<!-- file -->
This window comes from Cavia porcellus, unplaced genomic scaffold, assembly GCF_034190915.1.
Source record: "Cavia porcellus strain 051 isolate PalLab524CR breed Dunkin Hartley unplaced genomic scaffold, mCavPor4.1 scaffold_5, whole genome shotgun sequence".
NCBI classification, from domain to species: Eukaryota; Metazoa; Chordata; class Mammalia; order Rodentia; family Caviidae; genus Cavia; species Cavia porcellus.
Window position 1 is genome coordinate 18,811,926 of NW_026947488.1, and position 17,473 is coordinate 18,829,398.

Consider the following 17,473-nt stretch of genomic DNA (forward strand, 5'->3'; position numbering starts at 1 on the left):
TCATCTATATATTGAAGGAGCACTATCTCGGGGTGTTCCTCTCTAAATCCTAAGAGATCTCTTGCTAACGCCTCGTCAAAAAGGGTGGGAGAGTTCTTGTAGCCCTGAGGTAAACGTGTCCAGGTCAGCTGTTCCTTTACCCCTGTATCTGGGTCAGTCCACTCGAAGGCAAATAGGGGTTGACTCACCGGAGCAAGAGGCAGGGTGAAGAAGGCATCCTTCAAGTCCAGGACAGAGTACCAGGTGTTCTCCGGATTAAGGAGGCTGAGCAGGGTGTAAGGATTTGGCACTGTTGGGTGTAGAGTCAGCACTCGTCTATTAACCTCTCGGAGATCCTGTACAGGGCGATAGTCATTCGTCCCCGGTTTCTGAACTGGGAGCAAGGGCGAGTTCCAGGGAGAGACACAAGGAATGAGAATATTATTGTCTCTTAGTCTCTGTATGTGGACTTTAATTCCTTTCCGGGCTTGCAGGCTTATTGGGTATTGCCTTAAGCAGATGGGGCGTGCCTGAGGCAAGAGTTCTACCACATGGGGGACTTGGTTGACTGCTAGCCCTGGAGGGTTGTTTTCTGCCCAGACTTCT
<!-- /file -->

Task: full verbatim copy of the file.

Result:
This window comes from Cavia porcellus, unplaced genomic scaffold, assembly GCF_034190915.1.
Source record: "Cavia porcellus strain 051 isolate PalLab524CR breed Dunkin Hartley unplaced genomic scaffold, mCavPor4.1 scaffold_5, whole genome shotgun sequence".
NCBI classification, from domain to species: Eukaryota; Metazoa; Chordata; class Mammalia; order Rodentia; family Caviidae; genus Cavia; species Cavia porcellus.
Window position 1 is genome coordinate 18,811,926 of NW_026947488.1, and position 17,473 is coordinate 18,829,398.

Consider the following 17,473-nt stretch of genomic DNA (forward strand, 5'->3'; position numbering starts at 1 on the left):
TCATCTATATATTGAAGGAGCACTATCTCGGGGTGTTCCTCTCTAAATCCTAAGAGATCTCTTGCTAACGCCTCGTCAAAAAGGGTGGGAGAGTTCTTGTAGCCCTGAGGTAAACGTGTCCAGGTCAGCTGTTCCTTTACCCCTGTATCTGGGTCAGTCCACTCGAAGGCAAATAGGGGTTGACTCACCGGAGCAAGAGGCAGGGTGAAGAAGGCATCCTTCAAGTCCAGGACAGAGTACCAGGTGTTCTCCGGATTAAGGAGGCTGAGCAGGGTGTAAGGATTTGGCACTGTTGGGTGTAGAGTCAGCACTCGTCTATTAACCTCTCGGAGATCCTGTACAGGGCGATAGTCATTCGTCCCCGGTTTCTGAACTGGGAGCAAGGGCGAGTTCCAGGGAGAGACACAAGGAATGAGAATATTATTGTCTCTTAGTCTCTGTATGTGGACTTTAATTCCTTTCCGGGCTTGCAGGCTTATTGGGTATTGCCTTAAGCAGATGGGGCGTGCCTGAGGCAAGAGTTCTACCACATGGGGGACTTGGTTGACTGCTAGCCCTGGAGGGTTGTTTTCTGCCCAGACTTCT